Cutting balloon angioplasty

Cutting balloon angioplasty utilises a standard balloon catheter with three or four microblades (depth 0.18 mm, thickness 0.70-0.76 mm). The blades, attached longitudinally and folded within the balloon, are exposed on inflation and cut the neointimal tissue, facilitating plaque compression. They also help to anchor the balloon to the neointima (standard balloons tend to slip proximally or distally during inflation). Cutting balloon angioplasty for instent restenosis is associated with lower rates of revascularisation of target lesions and restenosis.w38-w40 At many centres, cutting balloon angioplasty combined with intracoronary radiation is the treatment of choice for instent restenosis.

Debulking devices

Rotational atherectomy

Rotational atherectomy utilises a high speed (150 000-200 000 rpm) diamond tipped drill, which effectively removes hyperplastic neointima and results in a larger minimum lumen diameter compared with balloon angioplasty. The promising early results (20% restenosis) of the randomised trial of percutaneous transluminal coronary angioplasty versus rotablator for diffuse instent restenosis (ROSTER) could not be reproduced in the angioplasty versus rotational atherectomy for treatment of diffuse instent restenosis trial (ARTIST), which showed a worse outcome for rotablation.19 w41 One possible reason for this discrepancy is that the low pressure used for inflation of the balloon after rotablation led to little increase in the stent diameter. Presumably high pressure inflation would resolve this.

Directional coronary atherectomy

Directional coronary atherectomy effectively removes neointima, with about a third of patients requiring revascularisation of target lesions at 10 months.w42 However one meta-analysis showed that at nine months the major adverse cardiac event rates with directional coronary atherectomy did not differ significantly from other procedures.w35 Further, activation of the cutter through stent struts may disrupt stent integrity or create sharp edges that puncture balloons.

Intracoronary radiation (brachytherapy)

A more recent approach to instent restenosis is intracoronary radiation or brachytherapy, on the grounds that it may control the excessive proliferative response and limit neointima formation, analogous to low doses of ionising radiation to treat benign proliferative disorders such as keloids, heterotropic bone formation, and pterygia.w43 Different isotopes on various platforms have been used to develop practical systems for endovascular brachytherapy. The platforms are catheter based systems such as line source wires, radioactive beads (delivered hydraulically), and balloons filled with radioactive gas or liquid, or stents incorporating γ (low energy, high penetration) or β (high energy, low penetration) emitters.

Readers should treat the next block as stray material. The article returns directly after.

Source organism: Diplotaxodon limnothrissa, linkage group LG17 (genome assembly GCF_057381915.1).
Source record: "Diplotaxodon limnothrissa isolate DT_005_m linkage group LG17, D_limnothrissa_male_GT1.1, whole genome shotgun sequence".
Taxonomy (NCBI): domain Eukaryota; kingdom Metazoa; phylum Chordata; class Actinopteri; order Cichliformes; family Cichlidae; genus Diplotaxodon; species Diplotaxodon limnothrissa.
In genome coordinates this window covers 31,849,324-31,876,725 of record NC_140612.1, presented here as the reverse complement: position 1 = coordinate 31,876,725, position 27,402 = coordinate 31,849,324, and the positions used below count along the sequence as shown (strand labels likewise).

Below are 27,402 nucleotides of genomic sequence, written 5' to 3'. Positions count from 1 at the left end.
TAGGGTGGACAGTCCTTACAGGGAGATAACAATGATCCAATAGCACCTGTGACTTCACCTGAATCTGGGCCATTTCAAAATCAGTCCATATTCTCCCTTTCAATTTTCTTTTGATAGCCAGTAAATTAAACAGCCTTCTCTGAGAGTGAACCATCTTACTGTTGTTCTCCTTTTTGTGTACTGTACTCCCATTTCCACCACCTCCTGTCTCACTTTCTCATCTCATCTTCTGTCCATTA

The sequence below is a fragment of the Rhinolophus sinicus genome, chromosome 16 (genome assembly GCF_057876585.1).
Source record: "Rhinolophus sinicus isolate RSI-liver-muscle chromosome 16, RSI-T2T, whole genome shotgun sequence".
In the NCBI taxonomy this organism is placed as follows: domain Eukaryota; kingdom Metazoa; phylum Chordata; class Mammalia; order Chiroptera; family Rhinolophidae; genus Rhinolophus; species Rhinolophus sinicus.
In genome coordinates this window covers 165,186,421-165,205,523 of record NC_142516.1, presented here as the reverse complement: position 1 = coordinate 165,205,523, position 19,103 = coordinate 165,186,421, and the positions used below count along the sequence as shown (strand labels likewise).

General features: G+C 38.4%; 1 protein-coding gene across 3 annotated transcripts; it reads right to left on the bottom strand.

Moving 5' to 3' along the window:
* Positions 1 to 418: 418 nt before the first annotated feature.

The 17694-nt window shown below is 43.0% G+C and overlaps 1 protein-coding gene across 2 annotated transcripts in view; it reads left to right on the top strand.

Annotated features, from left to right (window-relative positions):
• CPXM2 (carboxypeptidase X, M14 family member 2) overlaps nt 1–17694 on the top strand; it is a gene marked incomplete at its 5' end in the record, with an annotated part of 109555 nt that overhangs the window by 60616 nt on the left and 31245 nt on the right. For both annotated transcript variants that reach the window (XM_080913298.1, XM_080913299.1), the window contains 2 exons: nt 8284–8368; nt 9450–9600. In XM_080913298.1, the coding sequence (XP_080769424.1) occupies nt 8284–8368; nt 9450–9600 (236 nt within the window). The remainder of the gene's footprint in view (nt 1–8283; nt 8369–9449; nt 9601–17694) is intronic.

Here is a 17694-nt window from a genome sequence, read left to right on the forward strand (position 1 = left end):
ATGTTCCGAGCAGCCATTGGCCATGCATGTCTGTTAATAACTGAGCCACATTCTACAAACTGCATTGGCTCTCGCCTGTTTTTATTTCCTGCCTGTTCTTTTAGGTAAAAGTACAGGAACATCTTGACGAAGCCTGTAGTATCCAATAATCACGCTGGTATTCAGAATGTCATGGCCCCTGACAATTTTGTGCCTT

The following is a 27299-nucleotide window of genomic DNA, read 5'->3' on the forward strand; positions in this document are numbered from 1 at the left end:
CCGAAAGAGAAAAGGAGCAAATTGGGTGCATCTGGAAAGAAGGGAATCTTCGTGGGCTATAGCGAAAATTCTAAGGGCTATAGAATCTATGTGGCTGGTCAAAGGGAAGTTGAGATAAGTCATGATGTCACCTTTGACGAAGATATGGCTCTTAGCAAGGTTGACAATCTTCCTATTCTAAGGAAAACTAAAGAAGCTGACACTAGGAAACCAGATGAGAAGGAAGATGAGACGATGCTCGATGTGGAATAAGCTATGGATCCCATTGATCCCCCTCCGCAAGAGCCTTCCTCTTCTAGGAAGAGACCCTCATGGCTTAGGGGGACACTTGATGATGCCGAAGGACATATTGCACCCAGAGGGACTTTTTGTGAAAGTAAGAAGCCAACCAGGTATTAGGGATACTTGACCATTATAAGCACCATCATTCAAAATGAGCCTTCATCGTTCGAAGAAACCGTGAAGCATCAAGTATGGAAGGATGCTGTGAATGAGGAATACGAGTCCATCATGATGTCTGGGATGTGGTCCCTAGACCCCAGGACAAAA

The first intracoronary brachytherapy procedure in humans was performed in Caracas, Venezuela in 1994.w44 Endovascular brachytherapy has since been tested in over 5000 patients, leading to approval by the Food and Drug Administration for the treatment of instent restenosis with both β and γ radiation.w45

Of the trials for the treatment of coronary instent restenosis by brachytherapy (see table C on bmj.com>), the important ones are catheter based radiotherapy to inhibit restenosis after coronary stenting (SCRIPPS I), intracoronary gamma radiation therapy after angioplasty inhibits recurrence in patients with instent restenosis (WRIST), and localised intracoronary gamma radiation therapy to inhibit the recurrence of restenosis after stenting (GAMMA I).20 21 w46 Initiated at the Scripps Clinic in March 1995, SCRIPPS I tested the efficacy of iridium-192 (γ source) in 55 patients with restenosis. At follow up, the patients who received radiation had better mean minimum lumen diameters, less late loss of lumen, and lower restenosis rates. The WRIST trial randomised 100 patients with instent restenosis and 30 patients with instent restenosis in saphenous vein grafts to 192Ir or placebo. Restenosis was significantly reduced, particularly in patients with diabetes and those with vein grafts. Similarly, in the GAMMA I study on 252 patients, the primary end point—death, myocardial infarction, and the need for repeat revascularisation of the target lesion during nine months of follow up—occurred in 53 patients assigned to placebo (44%) and 37 patients assigned to 192Ir (28%). Similar results have been observed with β radiation in the proliferation reduction with vascular energy trial (PREVENT) and intimal hyperplasia inhibition with beta in-stent trial (INHIBIT).22 w47